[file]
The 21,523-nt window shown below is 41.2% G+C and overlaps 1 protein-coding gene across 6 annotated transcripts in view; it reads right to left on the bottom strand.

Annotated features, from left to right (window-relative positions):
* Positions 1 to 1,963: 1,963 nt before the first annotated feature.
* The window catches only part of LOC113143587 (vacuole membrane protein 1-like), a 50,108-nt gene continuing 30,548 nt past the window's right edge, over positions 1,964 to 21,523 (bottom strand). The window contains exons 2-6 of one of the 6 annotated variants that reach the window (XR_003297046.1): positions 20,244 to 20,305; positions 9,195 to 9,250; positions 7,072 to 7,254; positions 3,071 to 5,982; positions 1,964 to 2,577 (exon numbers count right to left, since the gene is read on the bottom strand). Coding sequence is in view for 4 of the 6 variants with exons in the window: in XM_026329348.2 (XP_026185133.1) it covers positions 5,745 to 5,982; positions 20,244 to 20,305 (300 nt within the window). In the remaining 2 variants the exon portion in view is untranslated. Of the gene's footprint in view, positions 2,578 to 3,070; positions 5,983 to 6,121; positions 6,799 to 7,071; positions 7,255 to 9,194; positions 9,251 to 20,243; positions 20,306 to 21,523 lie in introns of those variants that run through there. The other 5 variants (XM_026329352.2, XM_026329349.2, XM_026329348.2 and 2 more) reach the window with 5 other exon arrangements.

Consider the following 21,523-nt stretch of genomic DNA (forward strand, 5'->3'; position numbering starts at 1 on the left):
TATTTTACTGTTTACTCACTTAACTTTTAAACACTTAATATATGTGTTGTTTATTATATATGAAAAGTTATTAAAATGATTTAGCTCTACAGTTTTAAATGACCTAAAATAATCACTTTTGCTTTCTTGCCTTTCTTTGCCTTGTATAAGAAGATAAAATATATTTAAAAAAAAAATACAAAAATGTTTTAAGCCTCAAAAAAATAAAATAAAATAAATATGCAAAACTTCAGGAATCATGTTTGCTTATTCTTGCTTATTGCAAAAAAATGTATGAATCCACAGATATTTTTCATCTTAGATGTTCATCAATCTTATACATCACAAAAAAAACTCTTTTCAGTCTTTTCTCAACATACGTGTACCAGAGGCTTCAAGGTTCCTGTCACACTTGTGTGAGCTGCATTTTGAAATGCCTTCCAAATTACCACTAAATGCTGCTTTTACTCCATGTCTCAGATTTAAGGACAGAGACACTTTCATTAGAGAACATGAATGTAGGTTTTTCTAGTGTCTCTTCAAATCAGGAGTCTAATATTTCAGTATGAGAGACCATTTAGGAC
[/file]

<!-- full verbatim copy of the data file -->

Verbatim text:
The 21,523-nt window shown below is 41.2% G+C and overlaps 1 protein-coding gene across 6 annotated transcripts in view; it reads right to left on the bottom strand.

Annotated features, from left to right (window-relative positions):
* Positions 1 to 1,963: 1,963 nt before the first annotated feature.
* The window catches only part of LOC113143587 (vacuole membrane protein 1-like), a 50,108-nt gene continuing 30,548 nt past the window's right edge, over positions 1,964 to 21,523 (bottom strand). The window contains exons 2-6 of one of the 6 annotated variants that reach the window (XR_003297046.1): positions 20,244 to 20,305; positions 9,195 to 9,250; positions 7,072 to 7,254; positions 3,071 to 5,982; positions 1,964 to 2,577 (exon numbers count right to left, since the gene is read on the bottom strand). Coding sequence is in view for 4 of the 6 variants with exons in the window: in XM_026329348.2 (XP_026185133.1) it covers positions 5,745 to 5,982; positions 20,244 to 20,305 (300 nt within the window). In the remaining 2 variants the exon portion in view is untranslated. Of the gene's footprint in view, positions 2,578 to 3,070; positions 5,983 to 6,121; positions 6,799 to 7,071; positions 7,255 to 9,194; positions 9,251 to 20,243; positions 20,306 to 21,523 lie in introns of those variants that run through there. The other 5 variants (XM_026329352.2, XM_026329349.2, XM_026329348.2 and 2 more) reach the window with 5 other exon arrangements.

Consider the following 21,523-nt stretch of genomic DNA (forward strand, 5'->3'; position numbering starts at 1 on the left):
TATTTTACTGTTTACTCACTTAACTTTTAAACACTTAATATATGTGTTGTTTATTATATATGAAAAGTTATTAAAATGATTTAGCTCTACAGTTTTAAATGACCTAAAATAATCACTTTTGCTTTCTTGCCTTTCTTTGCCTTGTATAAGAAGATAAAATATATTTAAAAAAAAAATACAAAAATGTTTTAAGCCTCAAAAAAATAAAATAAAATAAATATGCAAAACTTCAGGAATCATGTTTGCTTATTCTTGCTTATTGCAAAAAAATGTATGAATCCACAGATATTTTTCATCTTAGATGTTCATCAATCTTATACATCACAAAAAAAACTCTTTTCAGTCTTTTCTCAACATACGTGTACCAGAGGCTTCAAGGTTCCTGTCACACTTGTGTGAGCTGCATTTTGAAATGCCTTCCAAATTACCACTAAATGCTGCTTTTACTCCATGTCTCAGATTTAAGGACAGAGACACTTTCATTAGAGAACATGAATGTAGGTTTTTCTAGTGTCTCTTCAAATCAGGAGTCTAATATTTCAGTATGAGAGACCATTTAGGAC